A proposed 62-home development near the First Baptist Church of Windermere on Winter Garden Vineland Road has drawn ire from nearby residents.
A new neighborhood could be on the horizon along Winter Garden Vineland Road.
Orange County representatives held a community meeting Monday, Nov. 4, regarding a substantial change request to the land-use designation of a 14.74-acre parcel located within the First Baptist Church of Windermere’s property on Winter Garden Vineland Road. The change being requested is to add a 62-home residential
development on the 14.74-acre parcel, which is generally located south of Winter Garden Vineland Road, east of Reams Road and north of Delmar Avenue.
Orange County Planner Nathaniel Wicke said the property already is zoned as a Planned Development, or PD, and has a land-use designation of Village.
“This is a request for change determination to an existing planned development land-use plan,” Wicke said. “They already have their future land-use map (designation) … of Village future land-use, and they already have their planned-development zoning in place. … They’re asking to add a use for single-family dwelling units to their development program.”
Unicorp National Developments President and CEO Chuck Whittall is the developer behind the proposed project. He said he’s currently in the works of purchasing the 14.74-acre property from the church, and added that he plans on building high-end homes on the site that would be consistent with existing homes nearby.
“Our plan is to develop … a 62-lot community that will be called ‘Chapel Crossing,’” Whittall said. “It will be accessed off Delmar (Avenue). We have lots of civic green areas around the project. The (water) retention would be onsite. We have it in the center, so we’ll have houses going around the retention. The community that we plan on is in keeping with the neighboring communities. … It would be the same feel of what’s existing out there, so it would be an extension of the existing community that’s here.”
About two dozen residents from neighborhoods near the subject property attended the meeting, and many of them voiced concerns over the proposed project. Those concerns mostly pertained to traffic, overcrowding of schools and environmental impacts. Additionally, residents argued that the subject property is currently designated to be developed into ball fields that could be used by the community outside of the church.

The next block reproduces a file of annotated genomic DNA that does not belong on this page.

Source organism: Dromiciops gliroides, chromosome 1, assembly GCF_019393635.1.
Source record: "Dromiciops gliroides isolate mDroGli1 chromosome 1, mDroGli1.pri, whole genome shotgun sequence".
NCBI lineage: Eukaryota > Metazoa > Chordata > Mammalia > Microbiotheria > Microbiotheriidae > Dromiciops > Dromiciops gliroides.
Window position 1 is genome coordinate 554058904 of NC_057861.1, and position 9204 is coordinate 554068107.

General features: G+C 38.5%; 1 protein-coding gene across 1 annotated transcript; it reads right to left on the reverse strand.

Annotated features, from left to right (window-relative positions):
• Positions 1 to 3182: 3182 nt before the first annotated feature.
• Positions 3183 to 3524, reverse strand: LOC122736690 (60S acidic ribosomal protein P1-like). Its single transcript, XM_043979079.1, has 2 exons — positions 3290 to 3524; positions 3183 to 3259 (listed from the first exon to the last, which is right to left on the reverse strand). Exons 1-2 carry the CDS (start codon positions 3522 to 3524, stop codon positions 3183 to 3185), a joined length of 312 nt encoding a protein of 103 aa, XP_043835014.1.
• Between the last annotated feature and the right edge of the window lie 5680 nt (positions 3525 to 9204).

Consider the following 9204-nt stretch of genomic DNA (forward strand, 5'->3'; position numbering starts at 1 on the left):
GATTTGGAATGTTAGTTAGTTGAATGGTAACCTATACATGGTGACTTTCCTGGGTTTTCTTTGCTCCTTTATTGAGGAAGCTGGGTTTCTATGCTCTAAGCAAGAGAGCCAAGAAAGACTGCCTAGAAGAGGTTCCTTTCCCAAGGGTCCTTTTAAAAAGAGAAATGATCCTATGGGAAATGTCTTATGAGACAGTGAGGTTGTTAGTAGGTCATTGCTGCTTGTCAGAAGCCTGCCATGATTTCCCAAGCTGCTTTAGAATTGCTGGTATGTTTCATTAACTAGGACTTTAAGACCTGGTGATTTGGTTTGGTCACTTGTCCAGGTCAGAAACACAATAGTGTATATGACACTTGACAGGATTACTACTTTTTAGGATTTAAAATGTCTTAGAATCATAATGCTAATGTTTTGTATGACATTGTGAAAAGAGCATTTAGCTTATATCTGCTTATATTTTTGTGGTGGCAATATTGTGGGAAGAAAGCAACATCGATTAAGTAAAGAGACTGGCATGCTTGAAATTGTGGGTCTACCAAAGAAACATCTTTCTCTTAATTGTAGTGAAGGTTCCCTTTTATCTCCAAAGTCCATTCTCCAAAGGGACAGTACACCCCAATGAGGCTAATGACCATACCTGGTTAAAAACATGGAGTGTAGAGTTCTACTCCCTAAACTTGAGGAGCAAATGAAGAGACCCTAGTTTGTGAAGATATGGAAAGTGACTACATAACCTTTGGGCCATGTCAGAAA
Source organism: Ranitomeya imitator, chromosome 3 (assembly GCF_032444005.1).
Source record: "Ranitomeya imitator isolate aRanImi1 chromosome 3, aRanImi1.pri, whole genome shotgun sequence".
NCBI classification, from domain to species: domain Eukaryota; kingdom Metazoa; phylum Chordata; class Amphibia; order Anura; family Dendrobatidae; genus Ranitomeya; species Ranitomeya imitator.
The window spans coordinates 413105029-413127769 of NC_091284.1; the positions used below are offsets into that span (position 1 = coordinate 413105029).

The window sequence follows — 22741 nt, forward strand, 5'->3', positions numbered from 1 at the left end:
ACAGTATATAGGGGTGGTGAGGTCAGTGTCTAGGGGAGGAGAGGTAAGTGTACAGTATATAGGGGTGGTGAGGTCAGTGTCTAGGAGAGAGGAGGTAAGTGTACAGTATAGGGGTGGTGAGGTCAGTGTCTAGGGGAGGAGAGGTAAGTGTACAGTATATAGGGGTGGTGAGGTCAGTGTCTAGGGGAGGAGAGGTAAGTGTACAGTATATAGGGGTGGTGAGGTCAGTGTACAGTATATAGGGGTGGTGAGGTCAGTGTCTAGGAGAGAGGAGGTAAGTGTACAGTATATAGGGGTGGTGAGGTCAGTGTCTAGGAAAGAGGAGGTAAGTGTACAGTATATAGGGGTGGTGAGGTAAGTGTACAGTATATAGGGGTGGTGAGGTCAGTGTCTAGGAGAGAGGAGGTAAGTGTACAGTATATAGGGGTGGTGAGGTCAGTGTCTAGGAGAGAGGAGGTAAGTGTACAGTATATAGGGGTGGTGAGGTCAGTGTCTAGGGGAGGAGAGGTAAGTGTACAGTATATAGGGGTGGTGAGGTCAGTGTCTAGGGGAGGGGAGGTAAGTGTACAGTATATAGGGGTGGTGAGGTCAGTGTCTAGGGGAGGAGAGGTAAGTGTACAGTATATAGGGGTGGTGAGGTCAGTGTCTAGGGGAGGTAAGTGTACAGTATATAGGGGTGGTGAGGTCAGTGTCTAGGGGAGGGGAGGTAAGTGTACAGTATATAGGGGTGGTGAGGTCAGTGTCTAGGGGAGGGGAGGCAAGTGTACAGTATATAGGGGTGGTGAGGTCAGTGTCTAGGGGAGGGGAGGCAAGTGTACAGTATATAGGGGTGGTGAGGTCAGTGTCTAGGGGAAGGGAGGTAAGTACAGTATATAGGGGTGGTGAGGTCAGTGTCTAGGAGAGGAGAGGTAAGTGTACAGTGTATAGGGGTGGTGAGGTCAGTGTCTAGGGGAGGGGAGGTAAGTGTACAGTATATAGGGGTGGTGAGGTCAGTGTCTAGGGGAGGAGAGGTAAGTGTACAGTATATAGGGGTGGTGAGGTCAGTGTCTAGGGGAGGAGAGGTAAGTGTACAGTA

“Back in 1999, when First Baptist Church was approved to change zoning, one of the conditions was that they were going to build recreational ball fields in that property that we’re talking about,” Grande Pines resident Tom Triolo said. “It’s been 20 years, and there’s still no ball fields. In fact, our community has a walkway from our community into that property because there was so much promise of the ball field that we were going to be sharing that ball field. … That was a condition of the approval (of the rezoning): To build the recreational facilities. As homeowners, we were all expecting (ball fields). We’re nagging on (that) condition (of approval), and now they’re trying to redo it.”
Doug Mikkelsen is the secretary of the Lake Mabel Shores Homeowners Association said the residents in his community are strongly opposed to the project and also think the subject property should be developed into ball fields.
“The church committed, in writing, to ball fields on this exact parcel of land — on the 14.74 acres that is now being proposed to have 62 houses,” Mikkelsen said. “It’s in writing with Orange County. It’s in the PD, so this is a direct violation of that (condition). Yes, they have a right to apply; they have the right to ask for whatever they want to … but the deal was for ball fields. That’s how they got the land rezoned in the first place.”
Whittall’s attorney, Jim Hall of Hall Development Services Inc., said although there is a condition to construct ball fields on the church’s property, the condition does not specify the exact location of where those fields should be built.
“What the condition says is there’s no geographic specificity to where the ball fields go,” Hall said. “What it says is, when they build their recreation facilities, it won’t be just for church use; it’ll be for public use. That’s what they committed to. They didn’t commit to something here or something there or something here. They said it would be ‘good for the public.’”
Mikkelsen also commented on the potential environmental impacts of the proposed development and cited concerns over water retention.
“The developer’s engineer admitted that their proposed tiny retention pond in the middle of their neighborhood would flow via underground pipe in to the church’s slightly larger retention pond … which in turn flows into Lake Mabel,” Mikkelsen said.
Whittall said drainage from the proposed development’s retention pond would not have an impact on existing communities.
“The subdivision is designed to hold its own drainage … just like these other subdivisions were designed, you see retention ponds all within them and they all carry their own retention just as our community will,” Whittall said.
District 1 County Commissioner Betsy VanderLey reminded residents that just because this change is being requested does not mean it will be approved.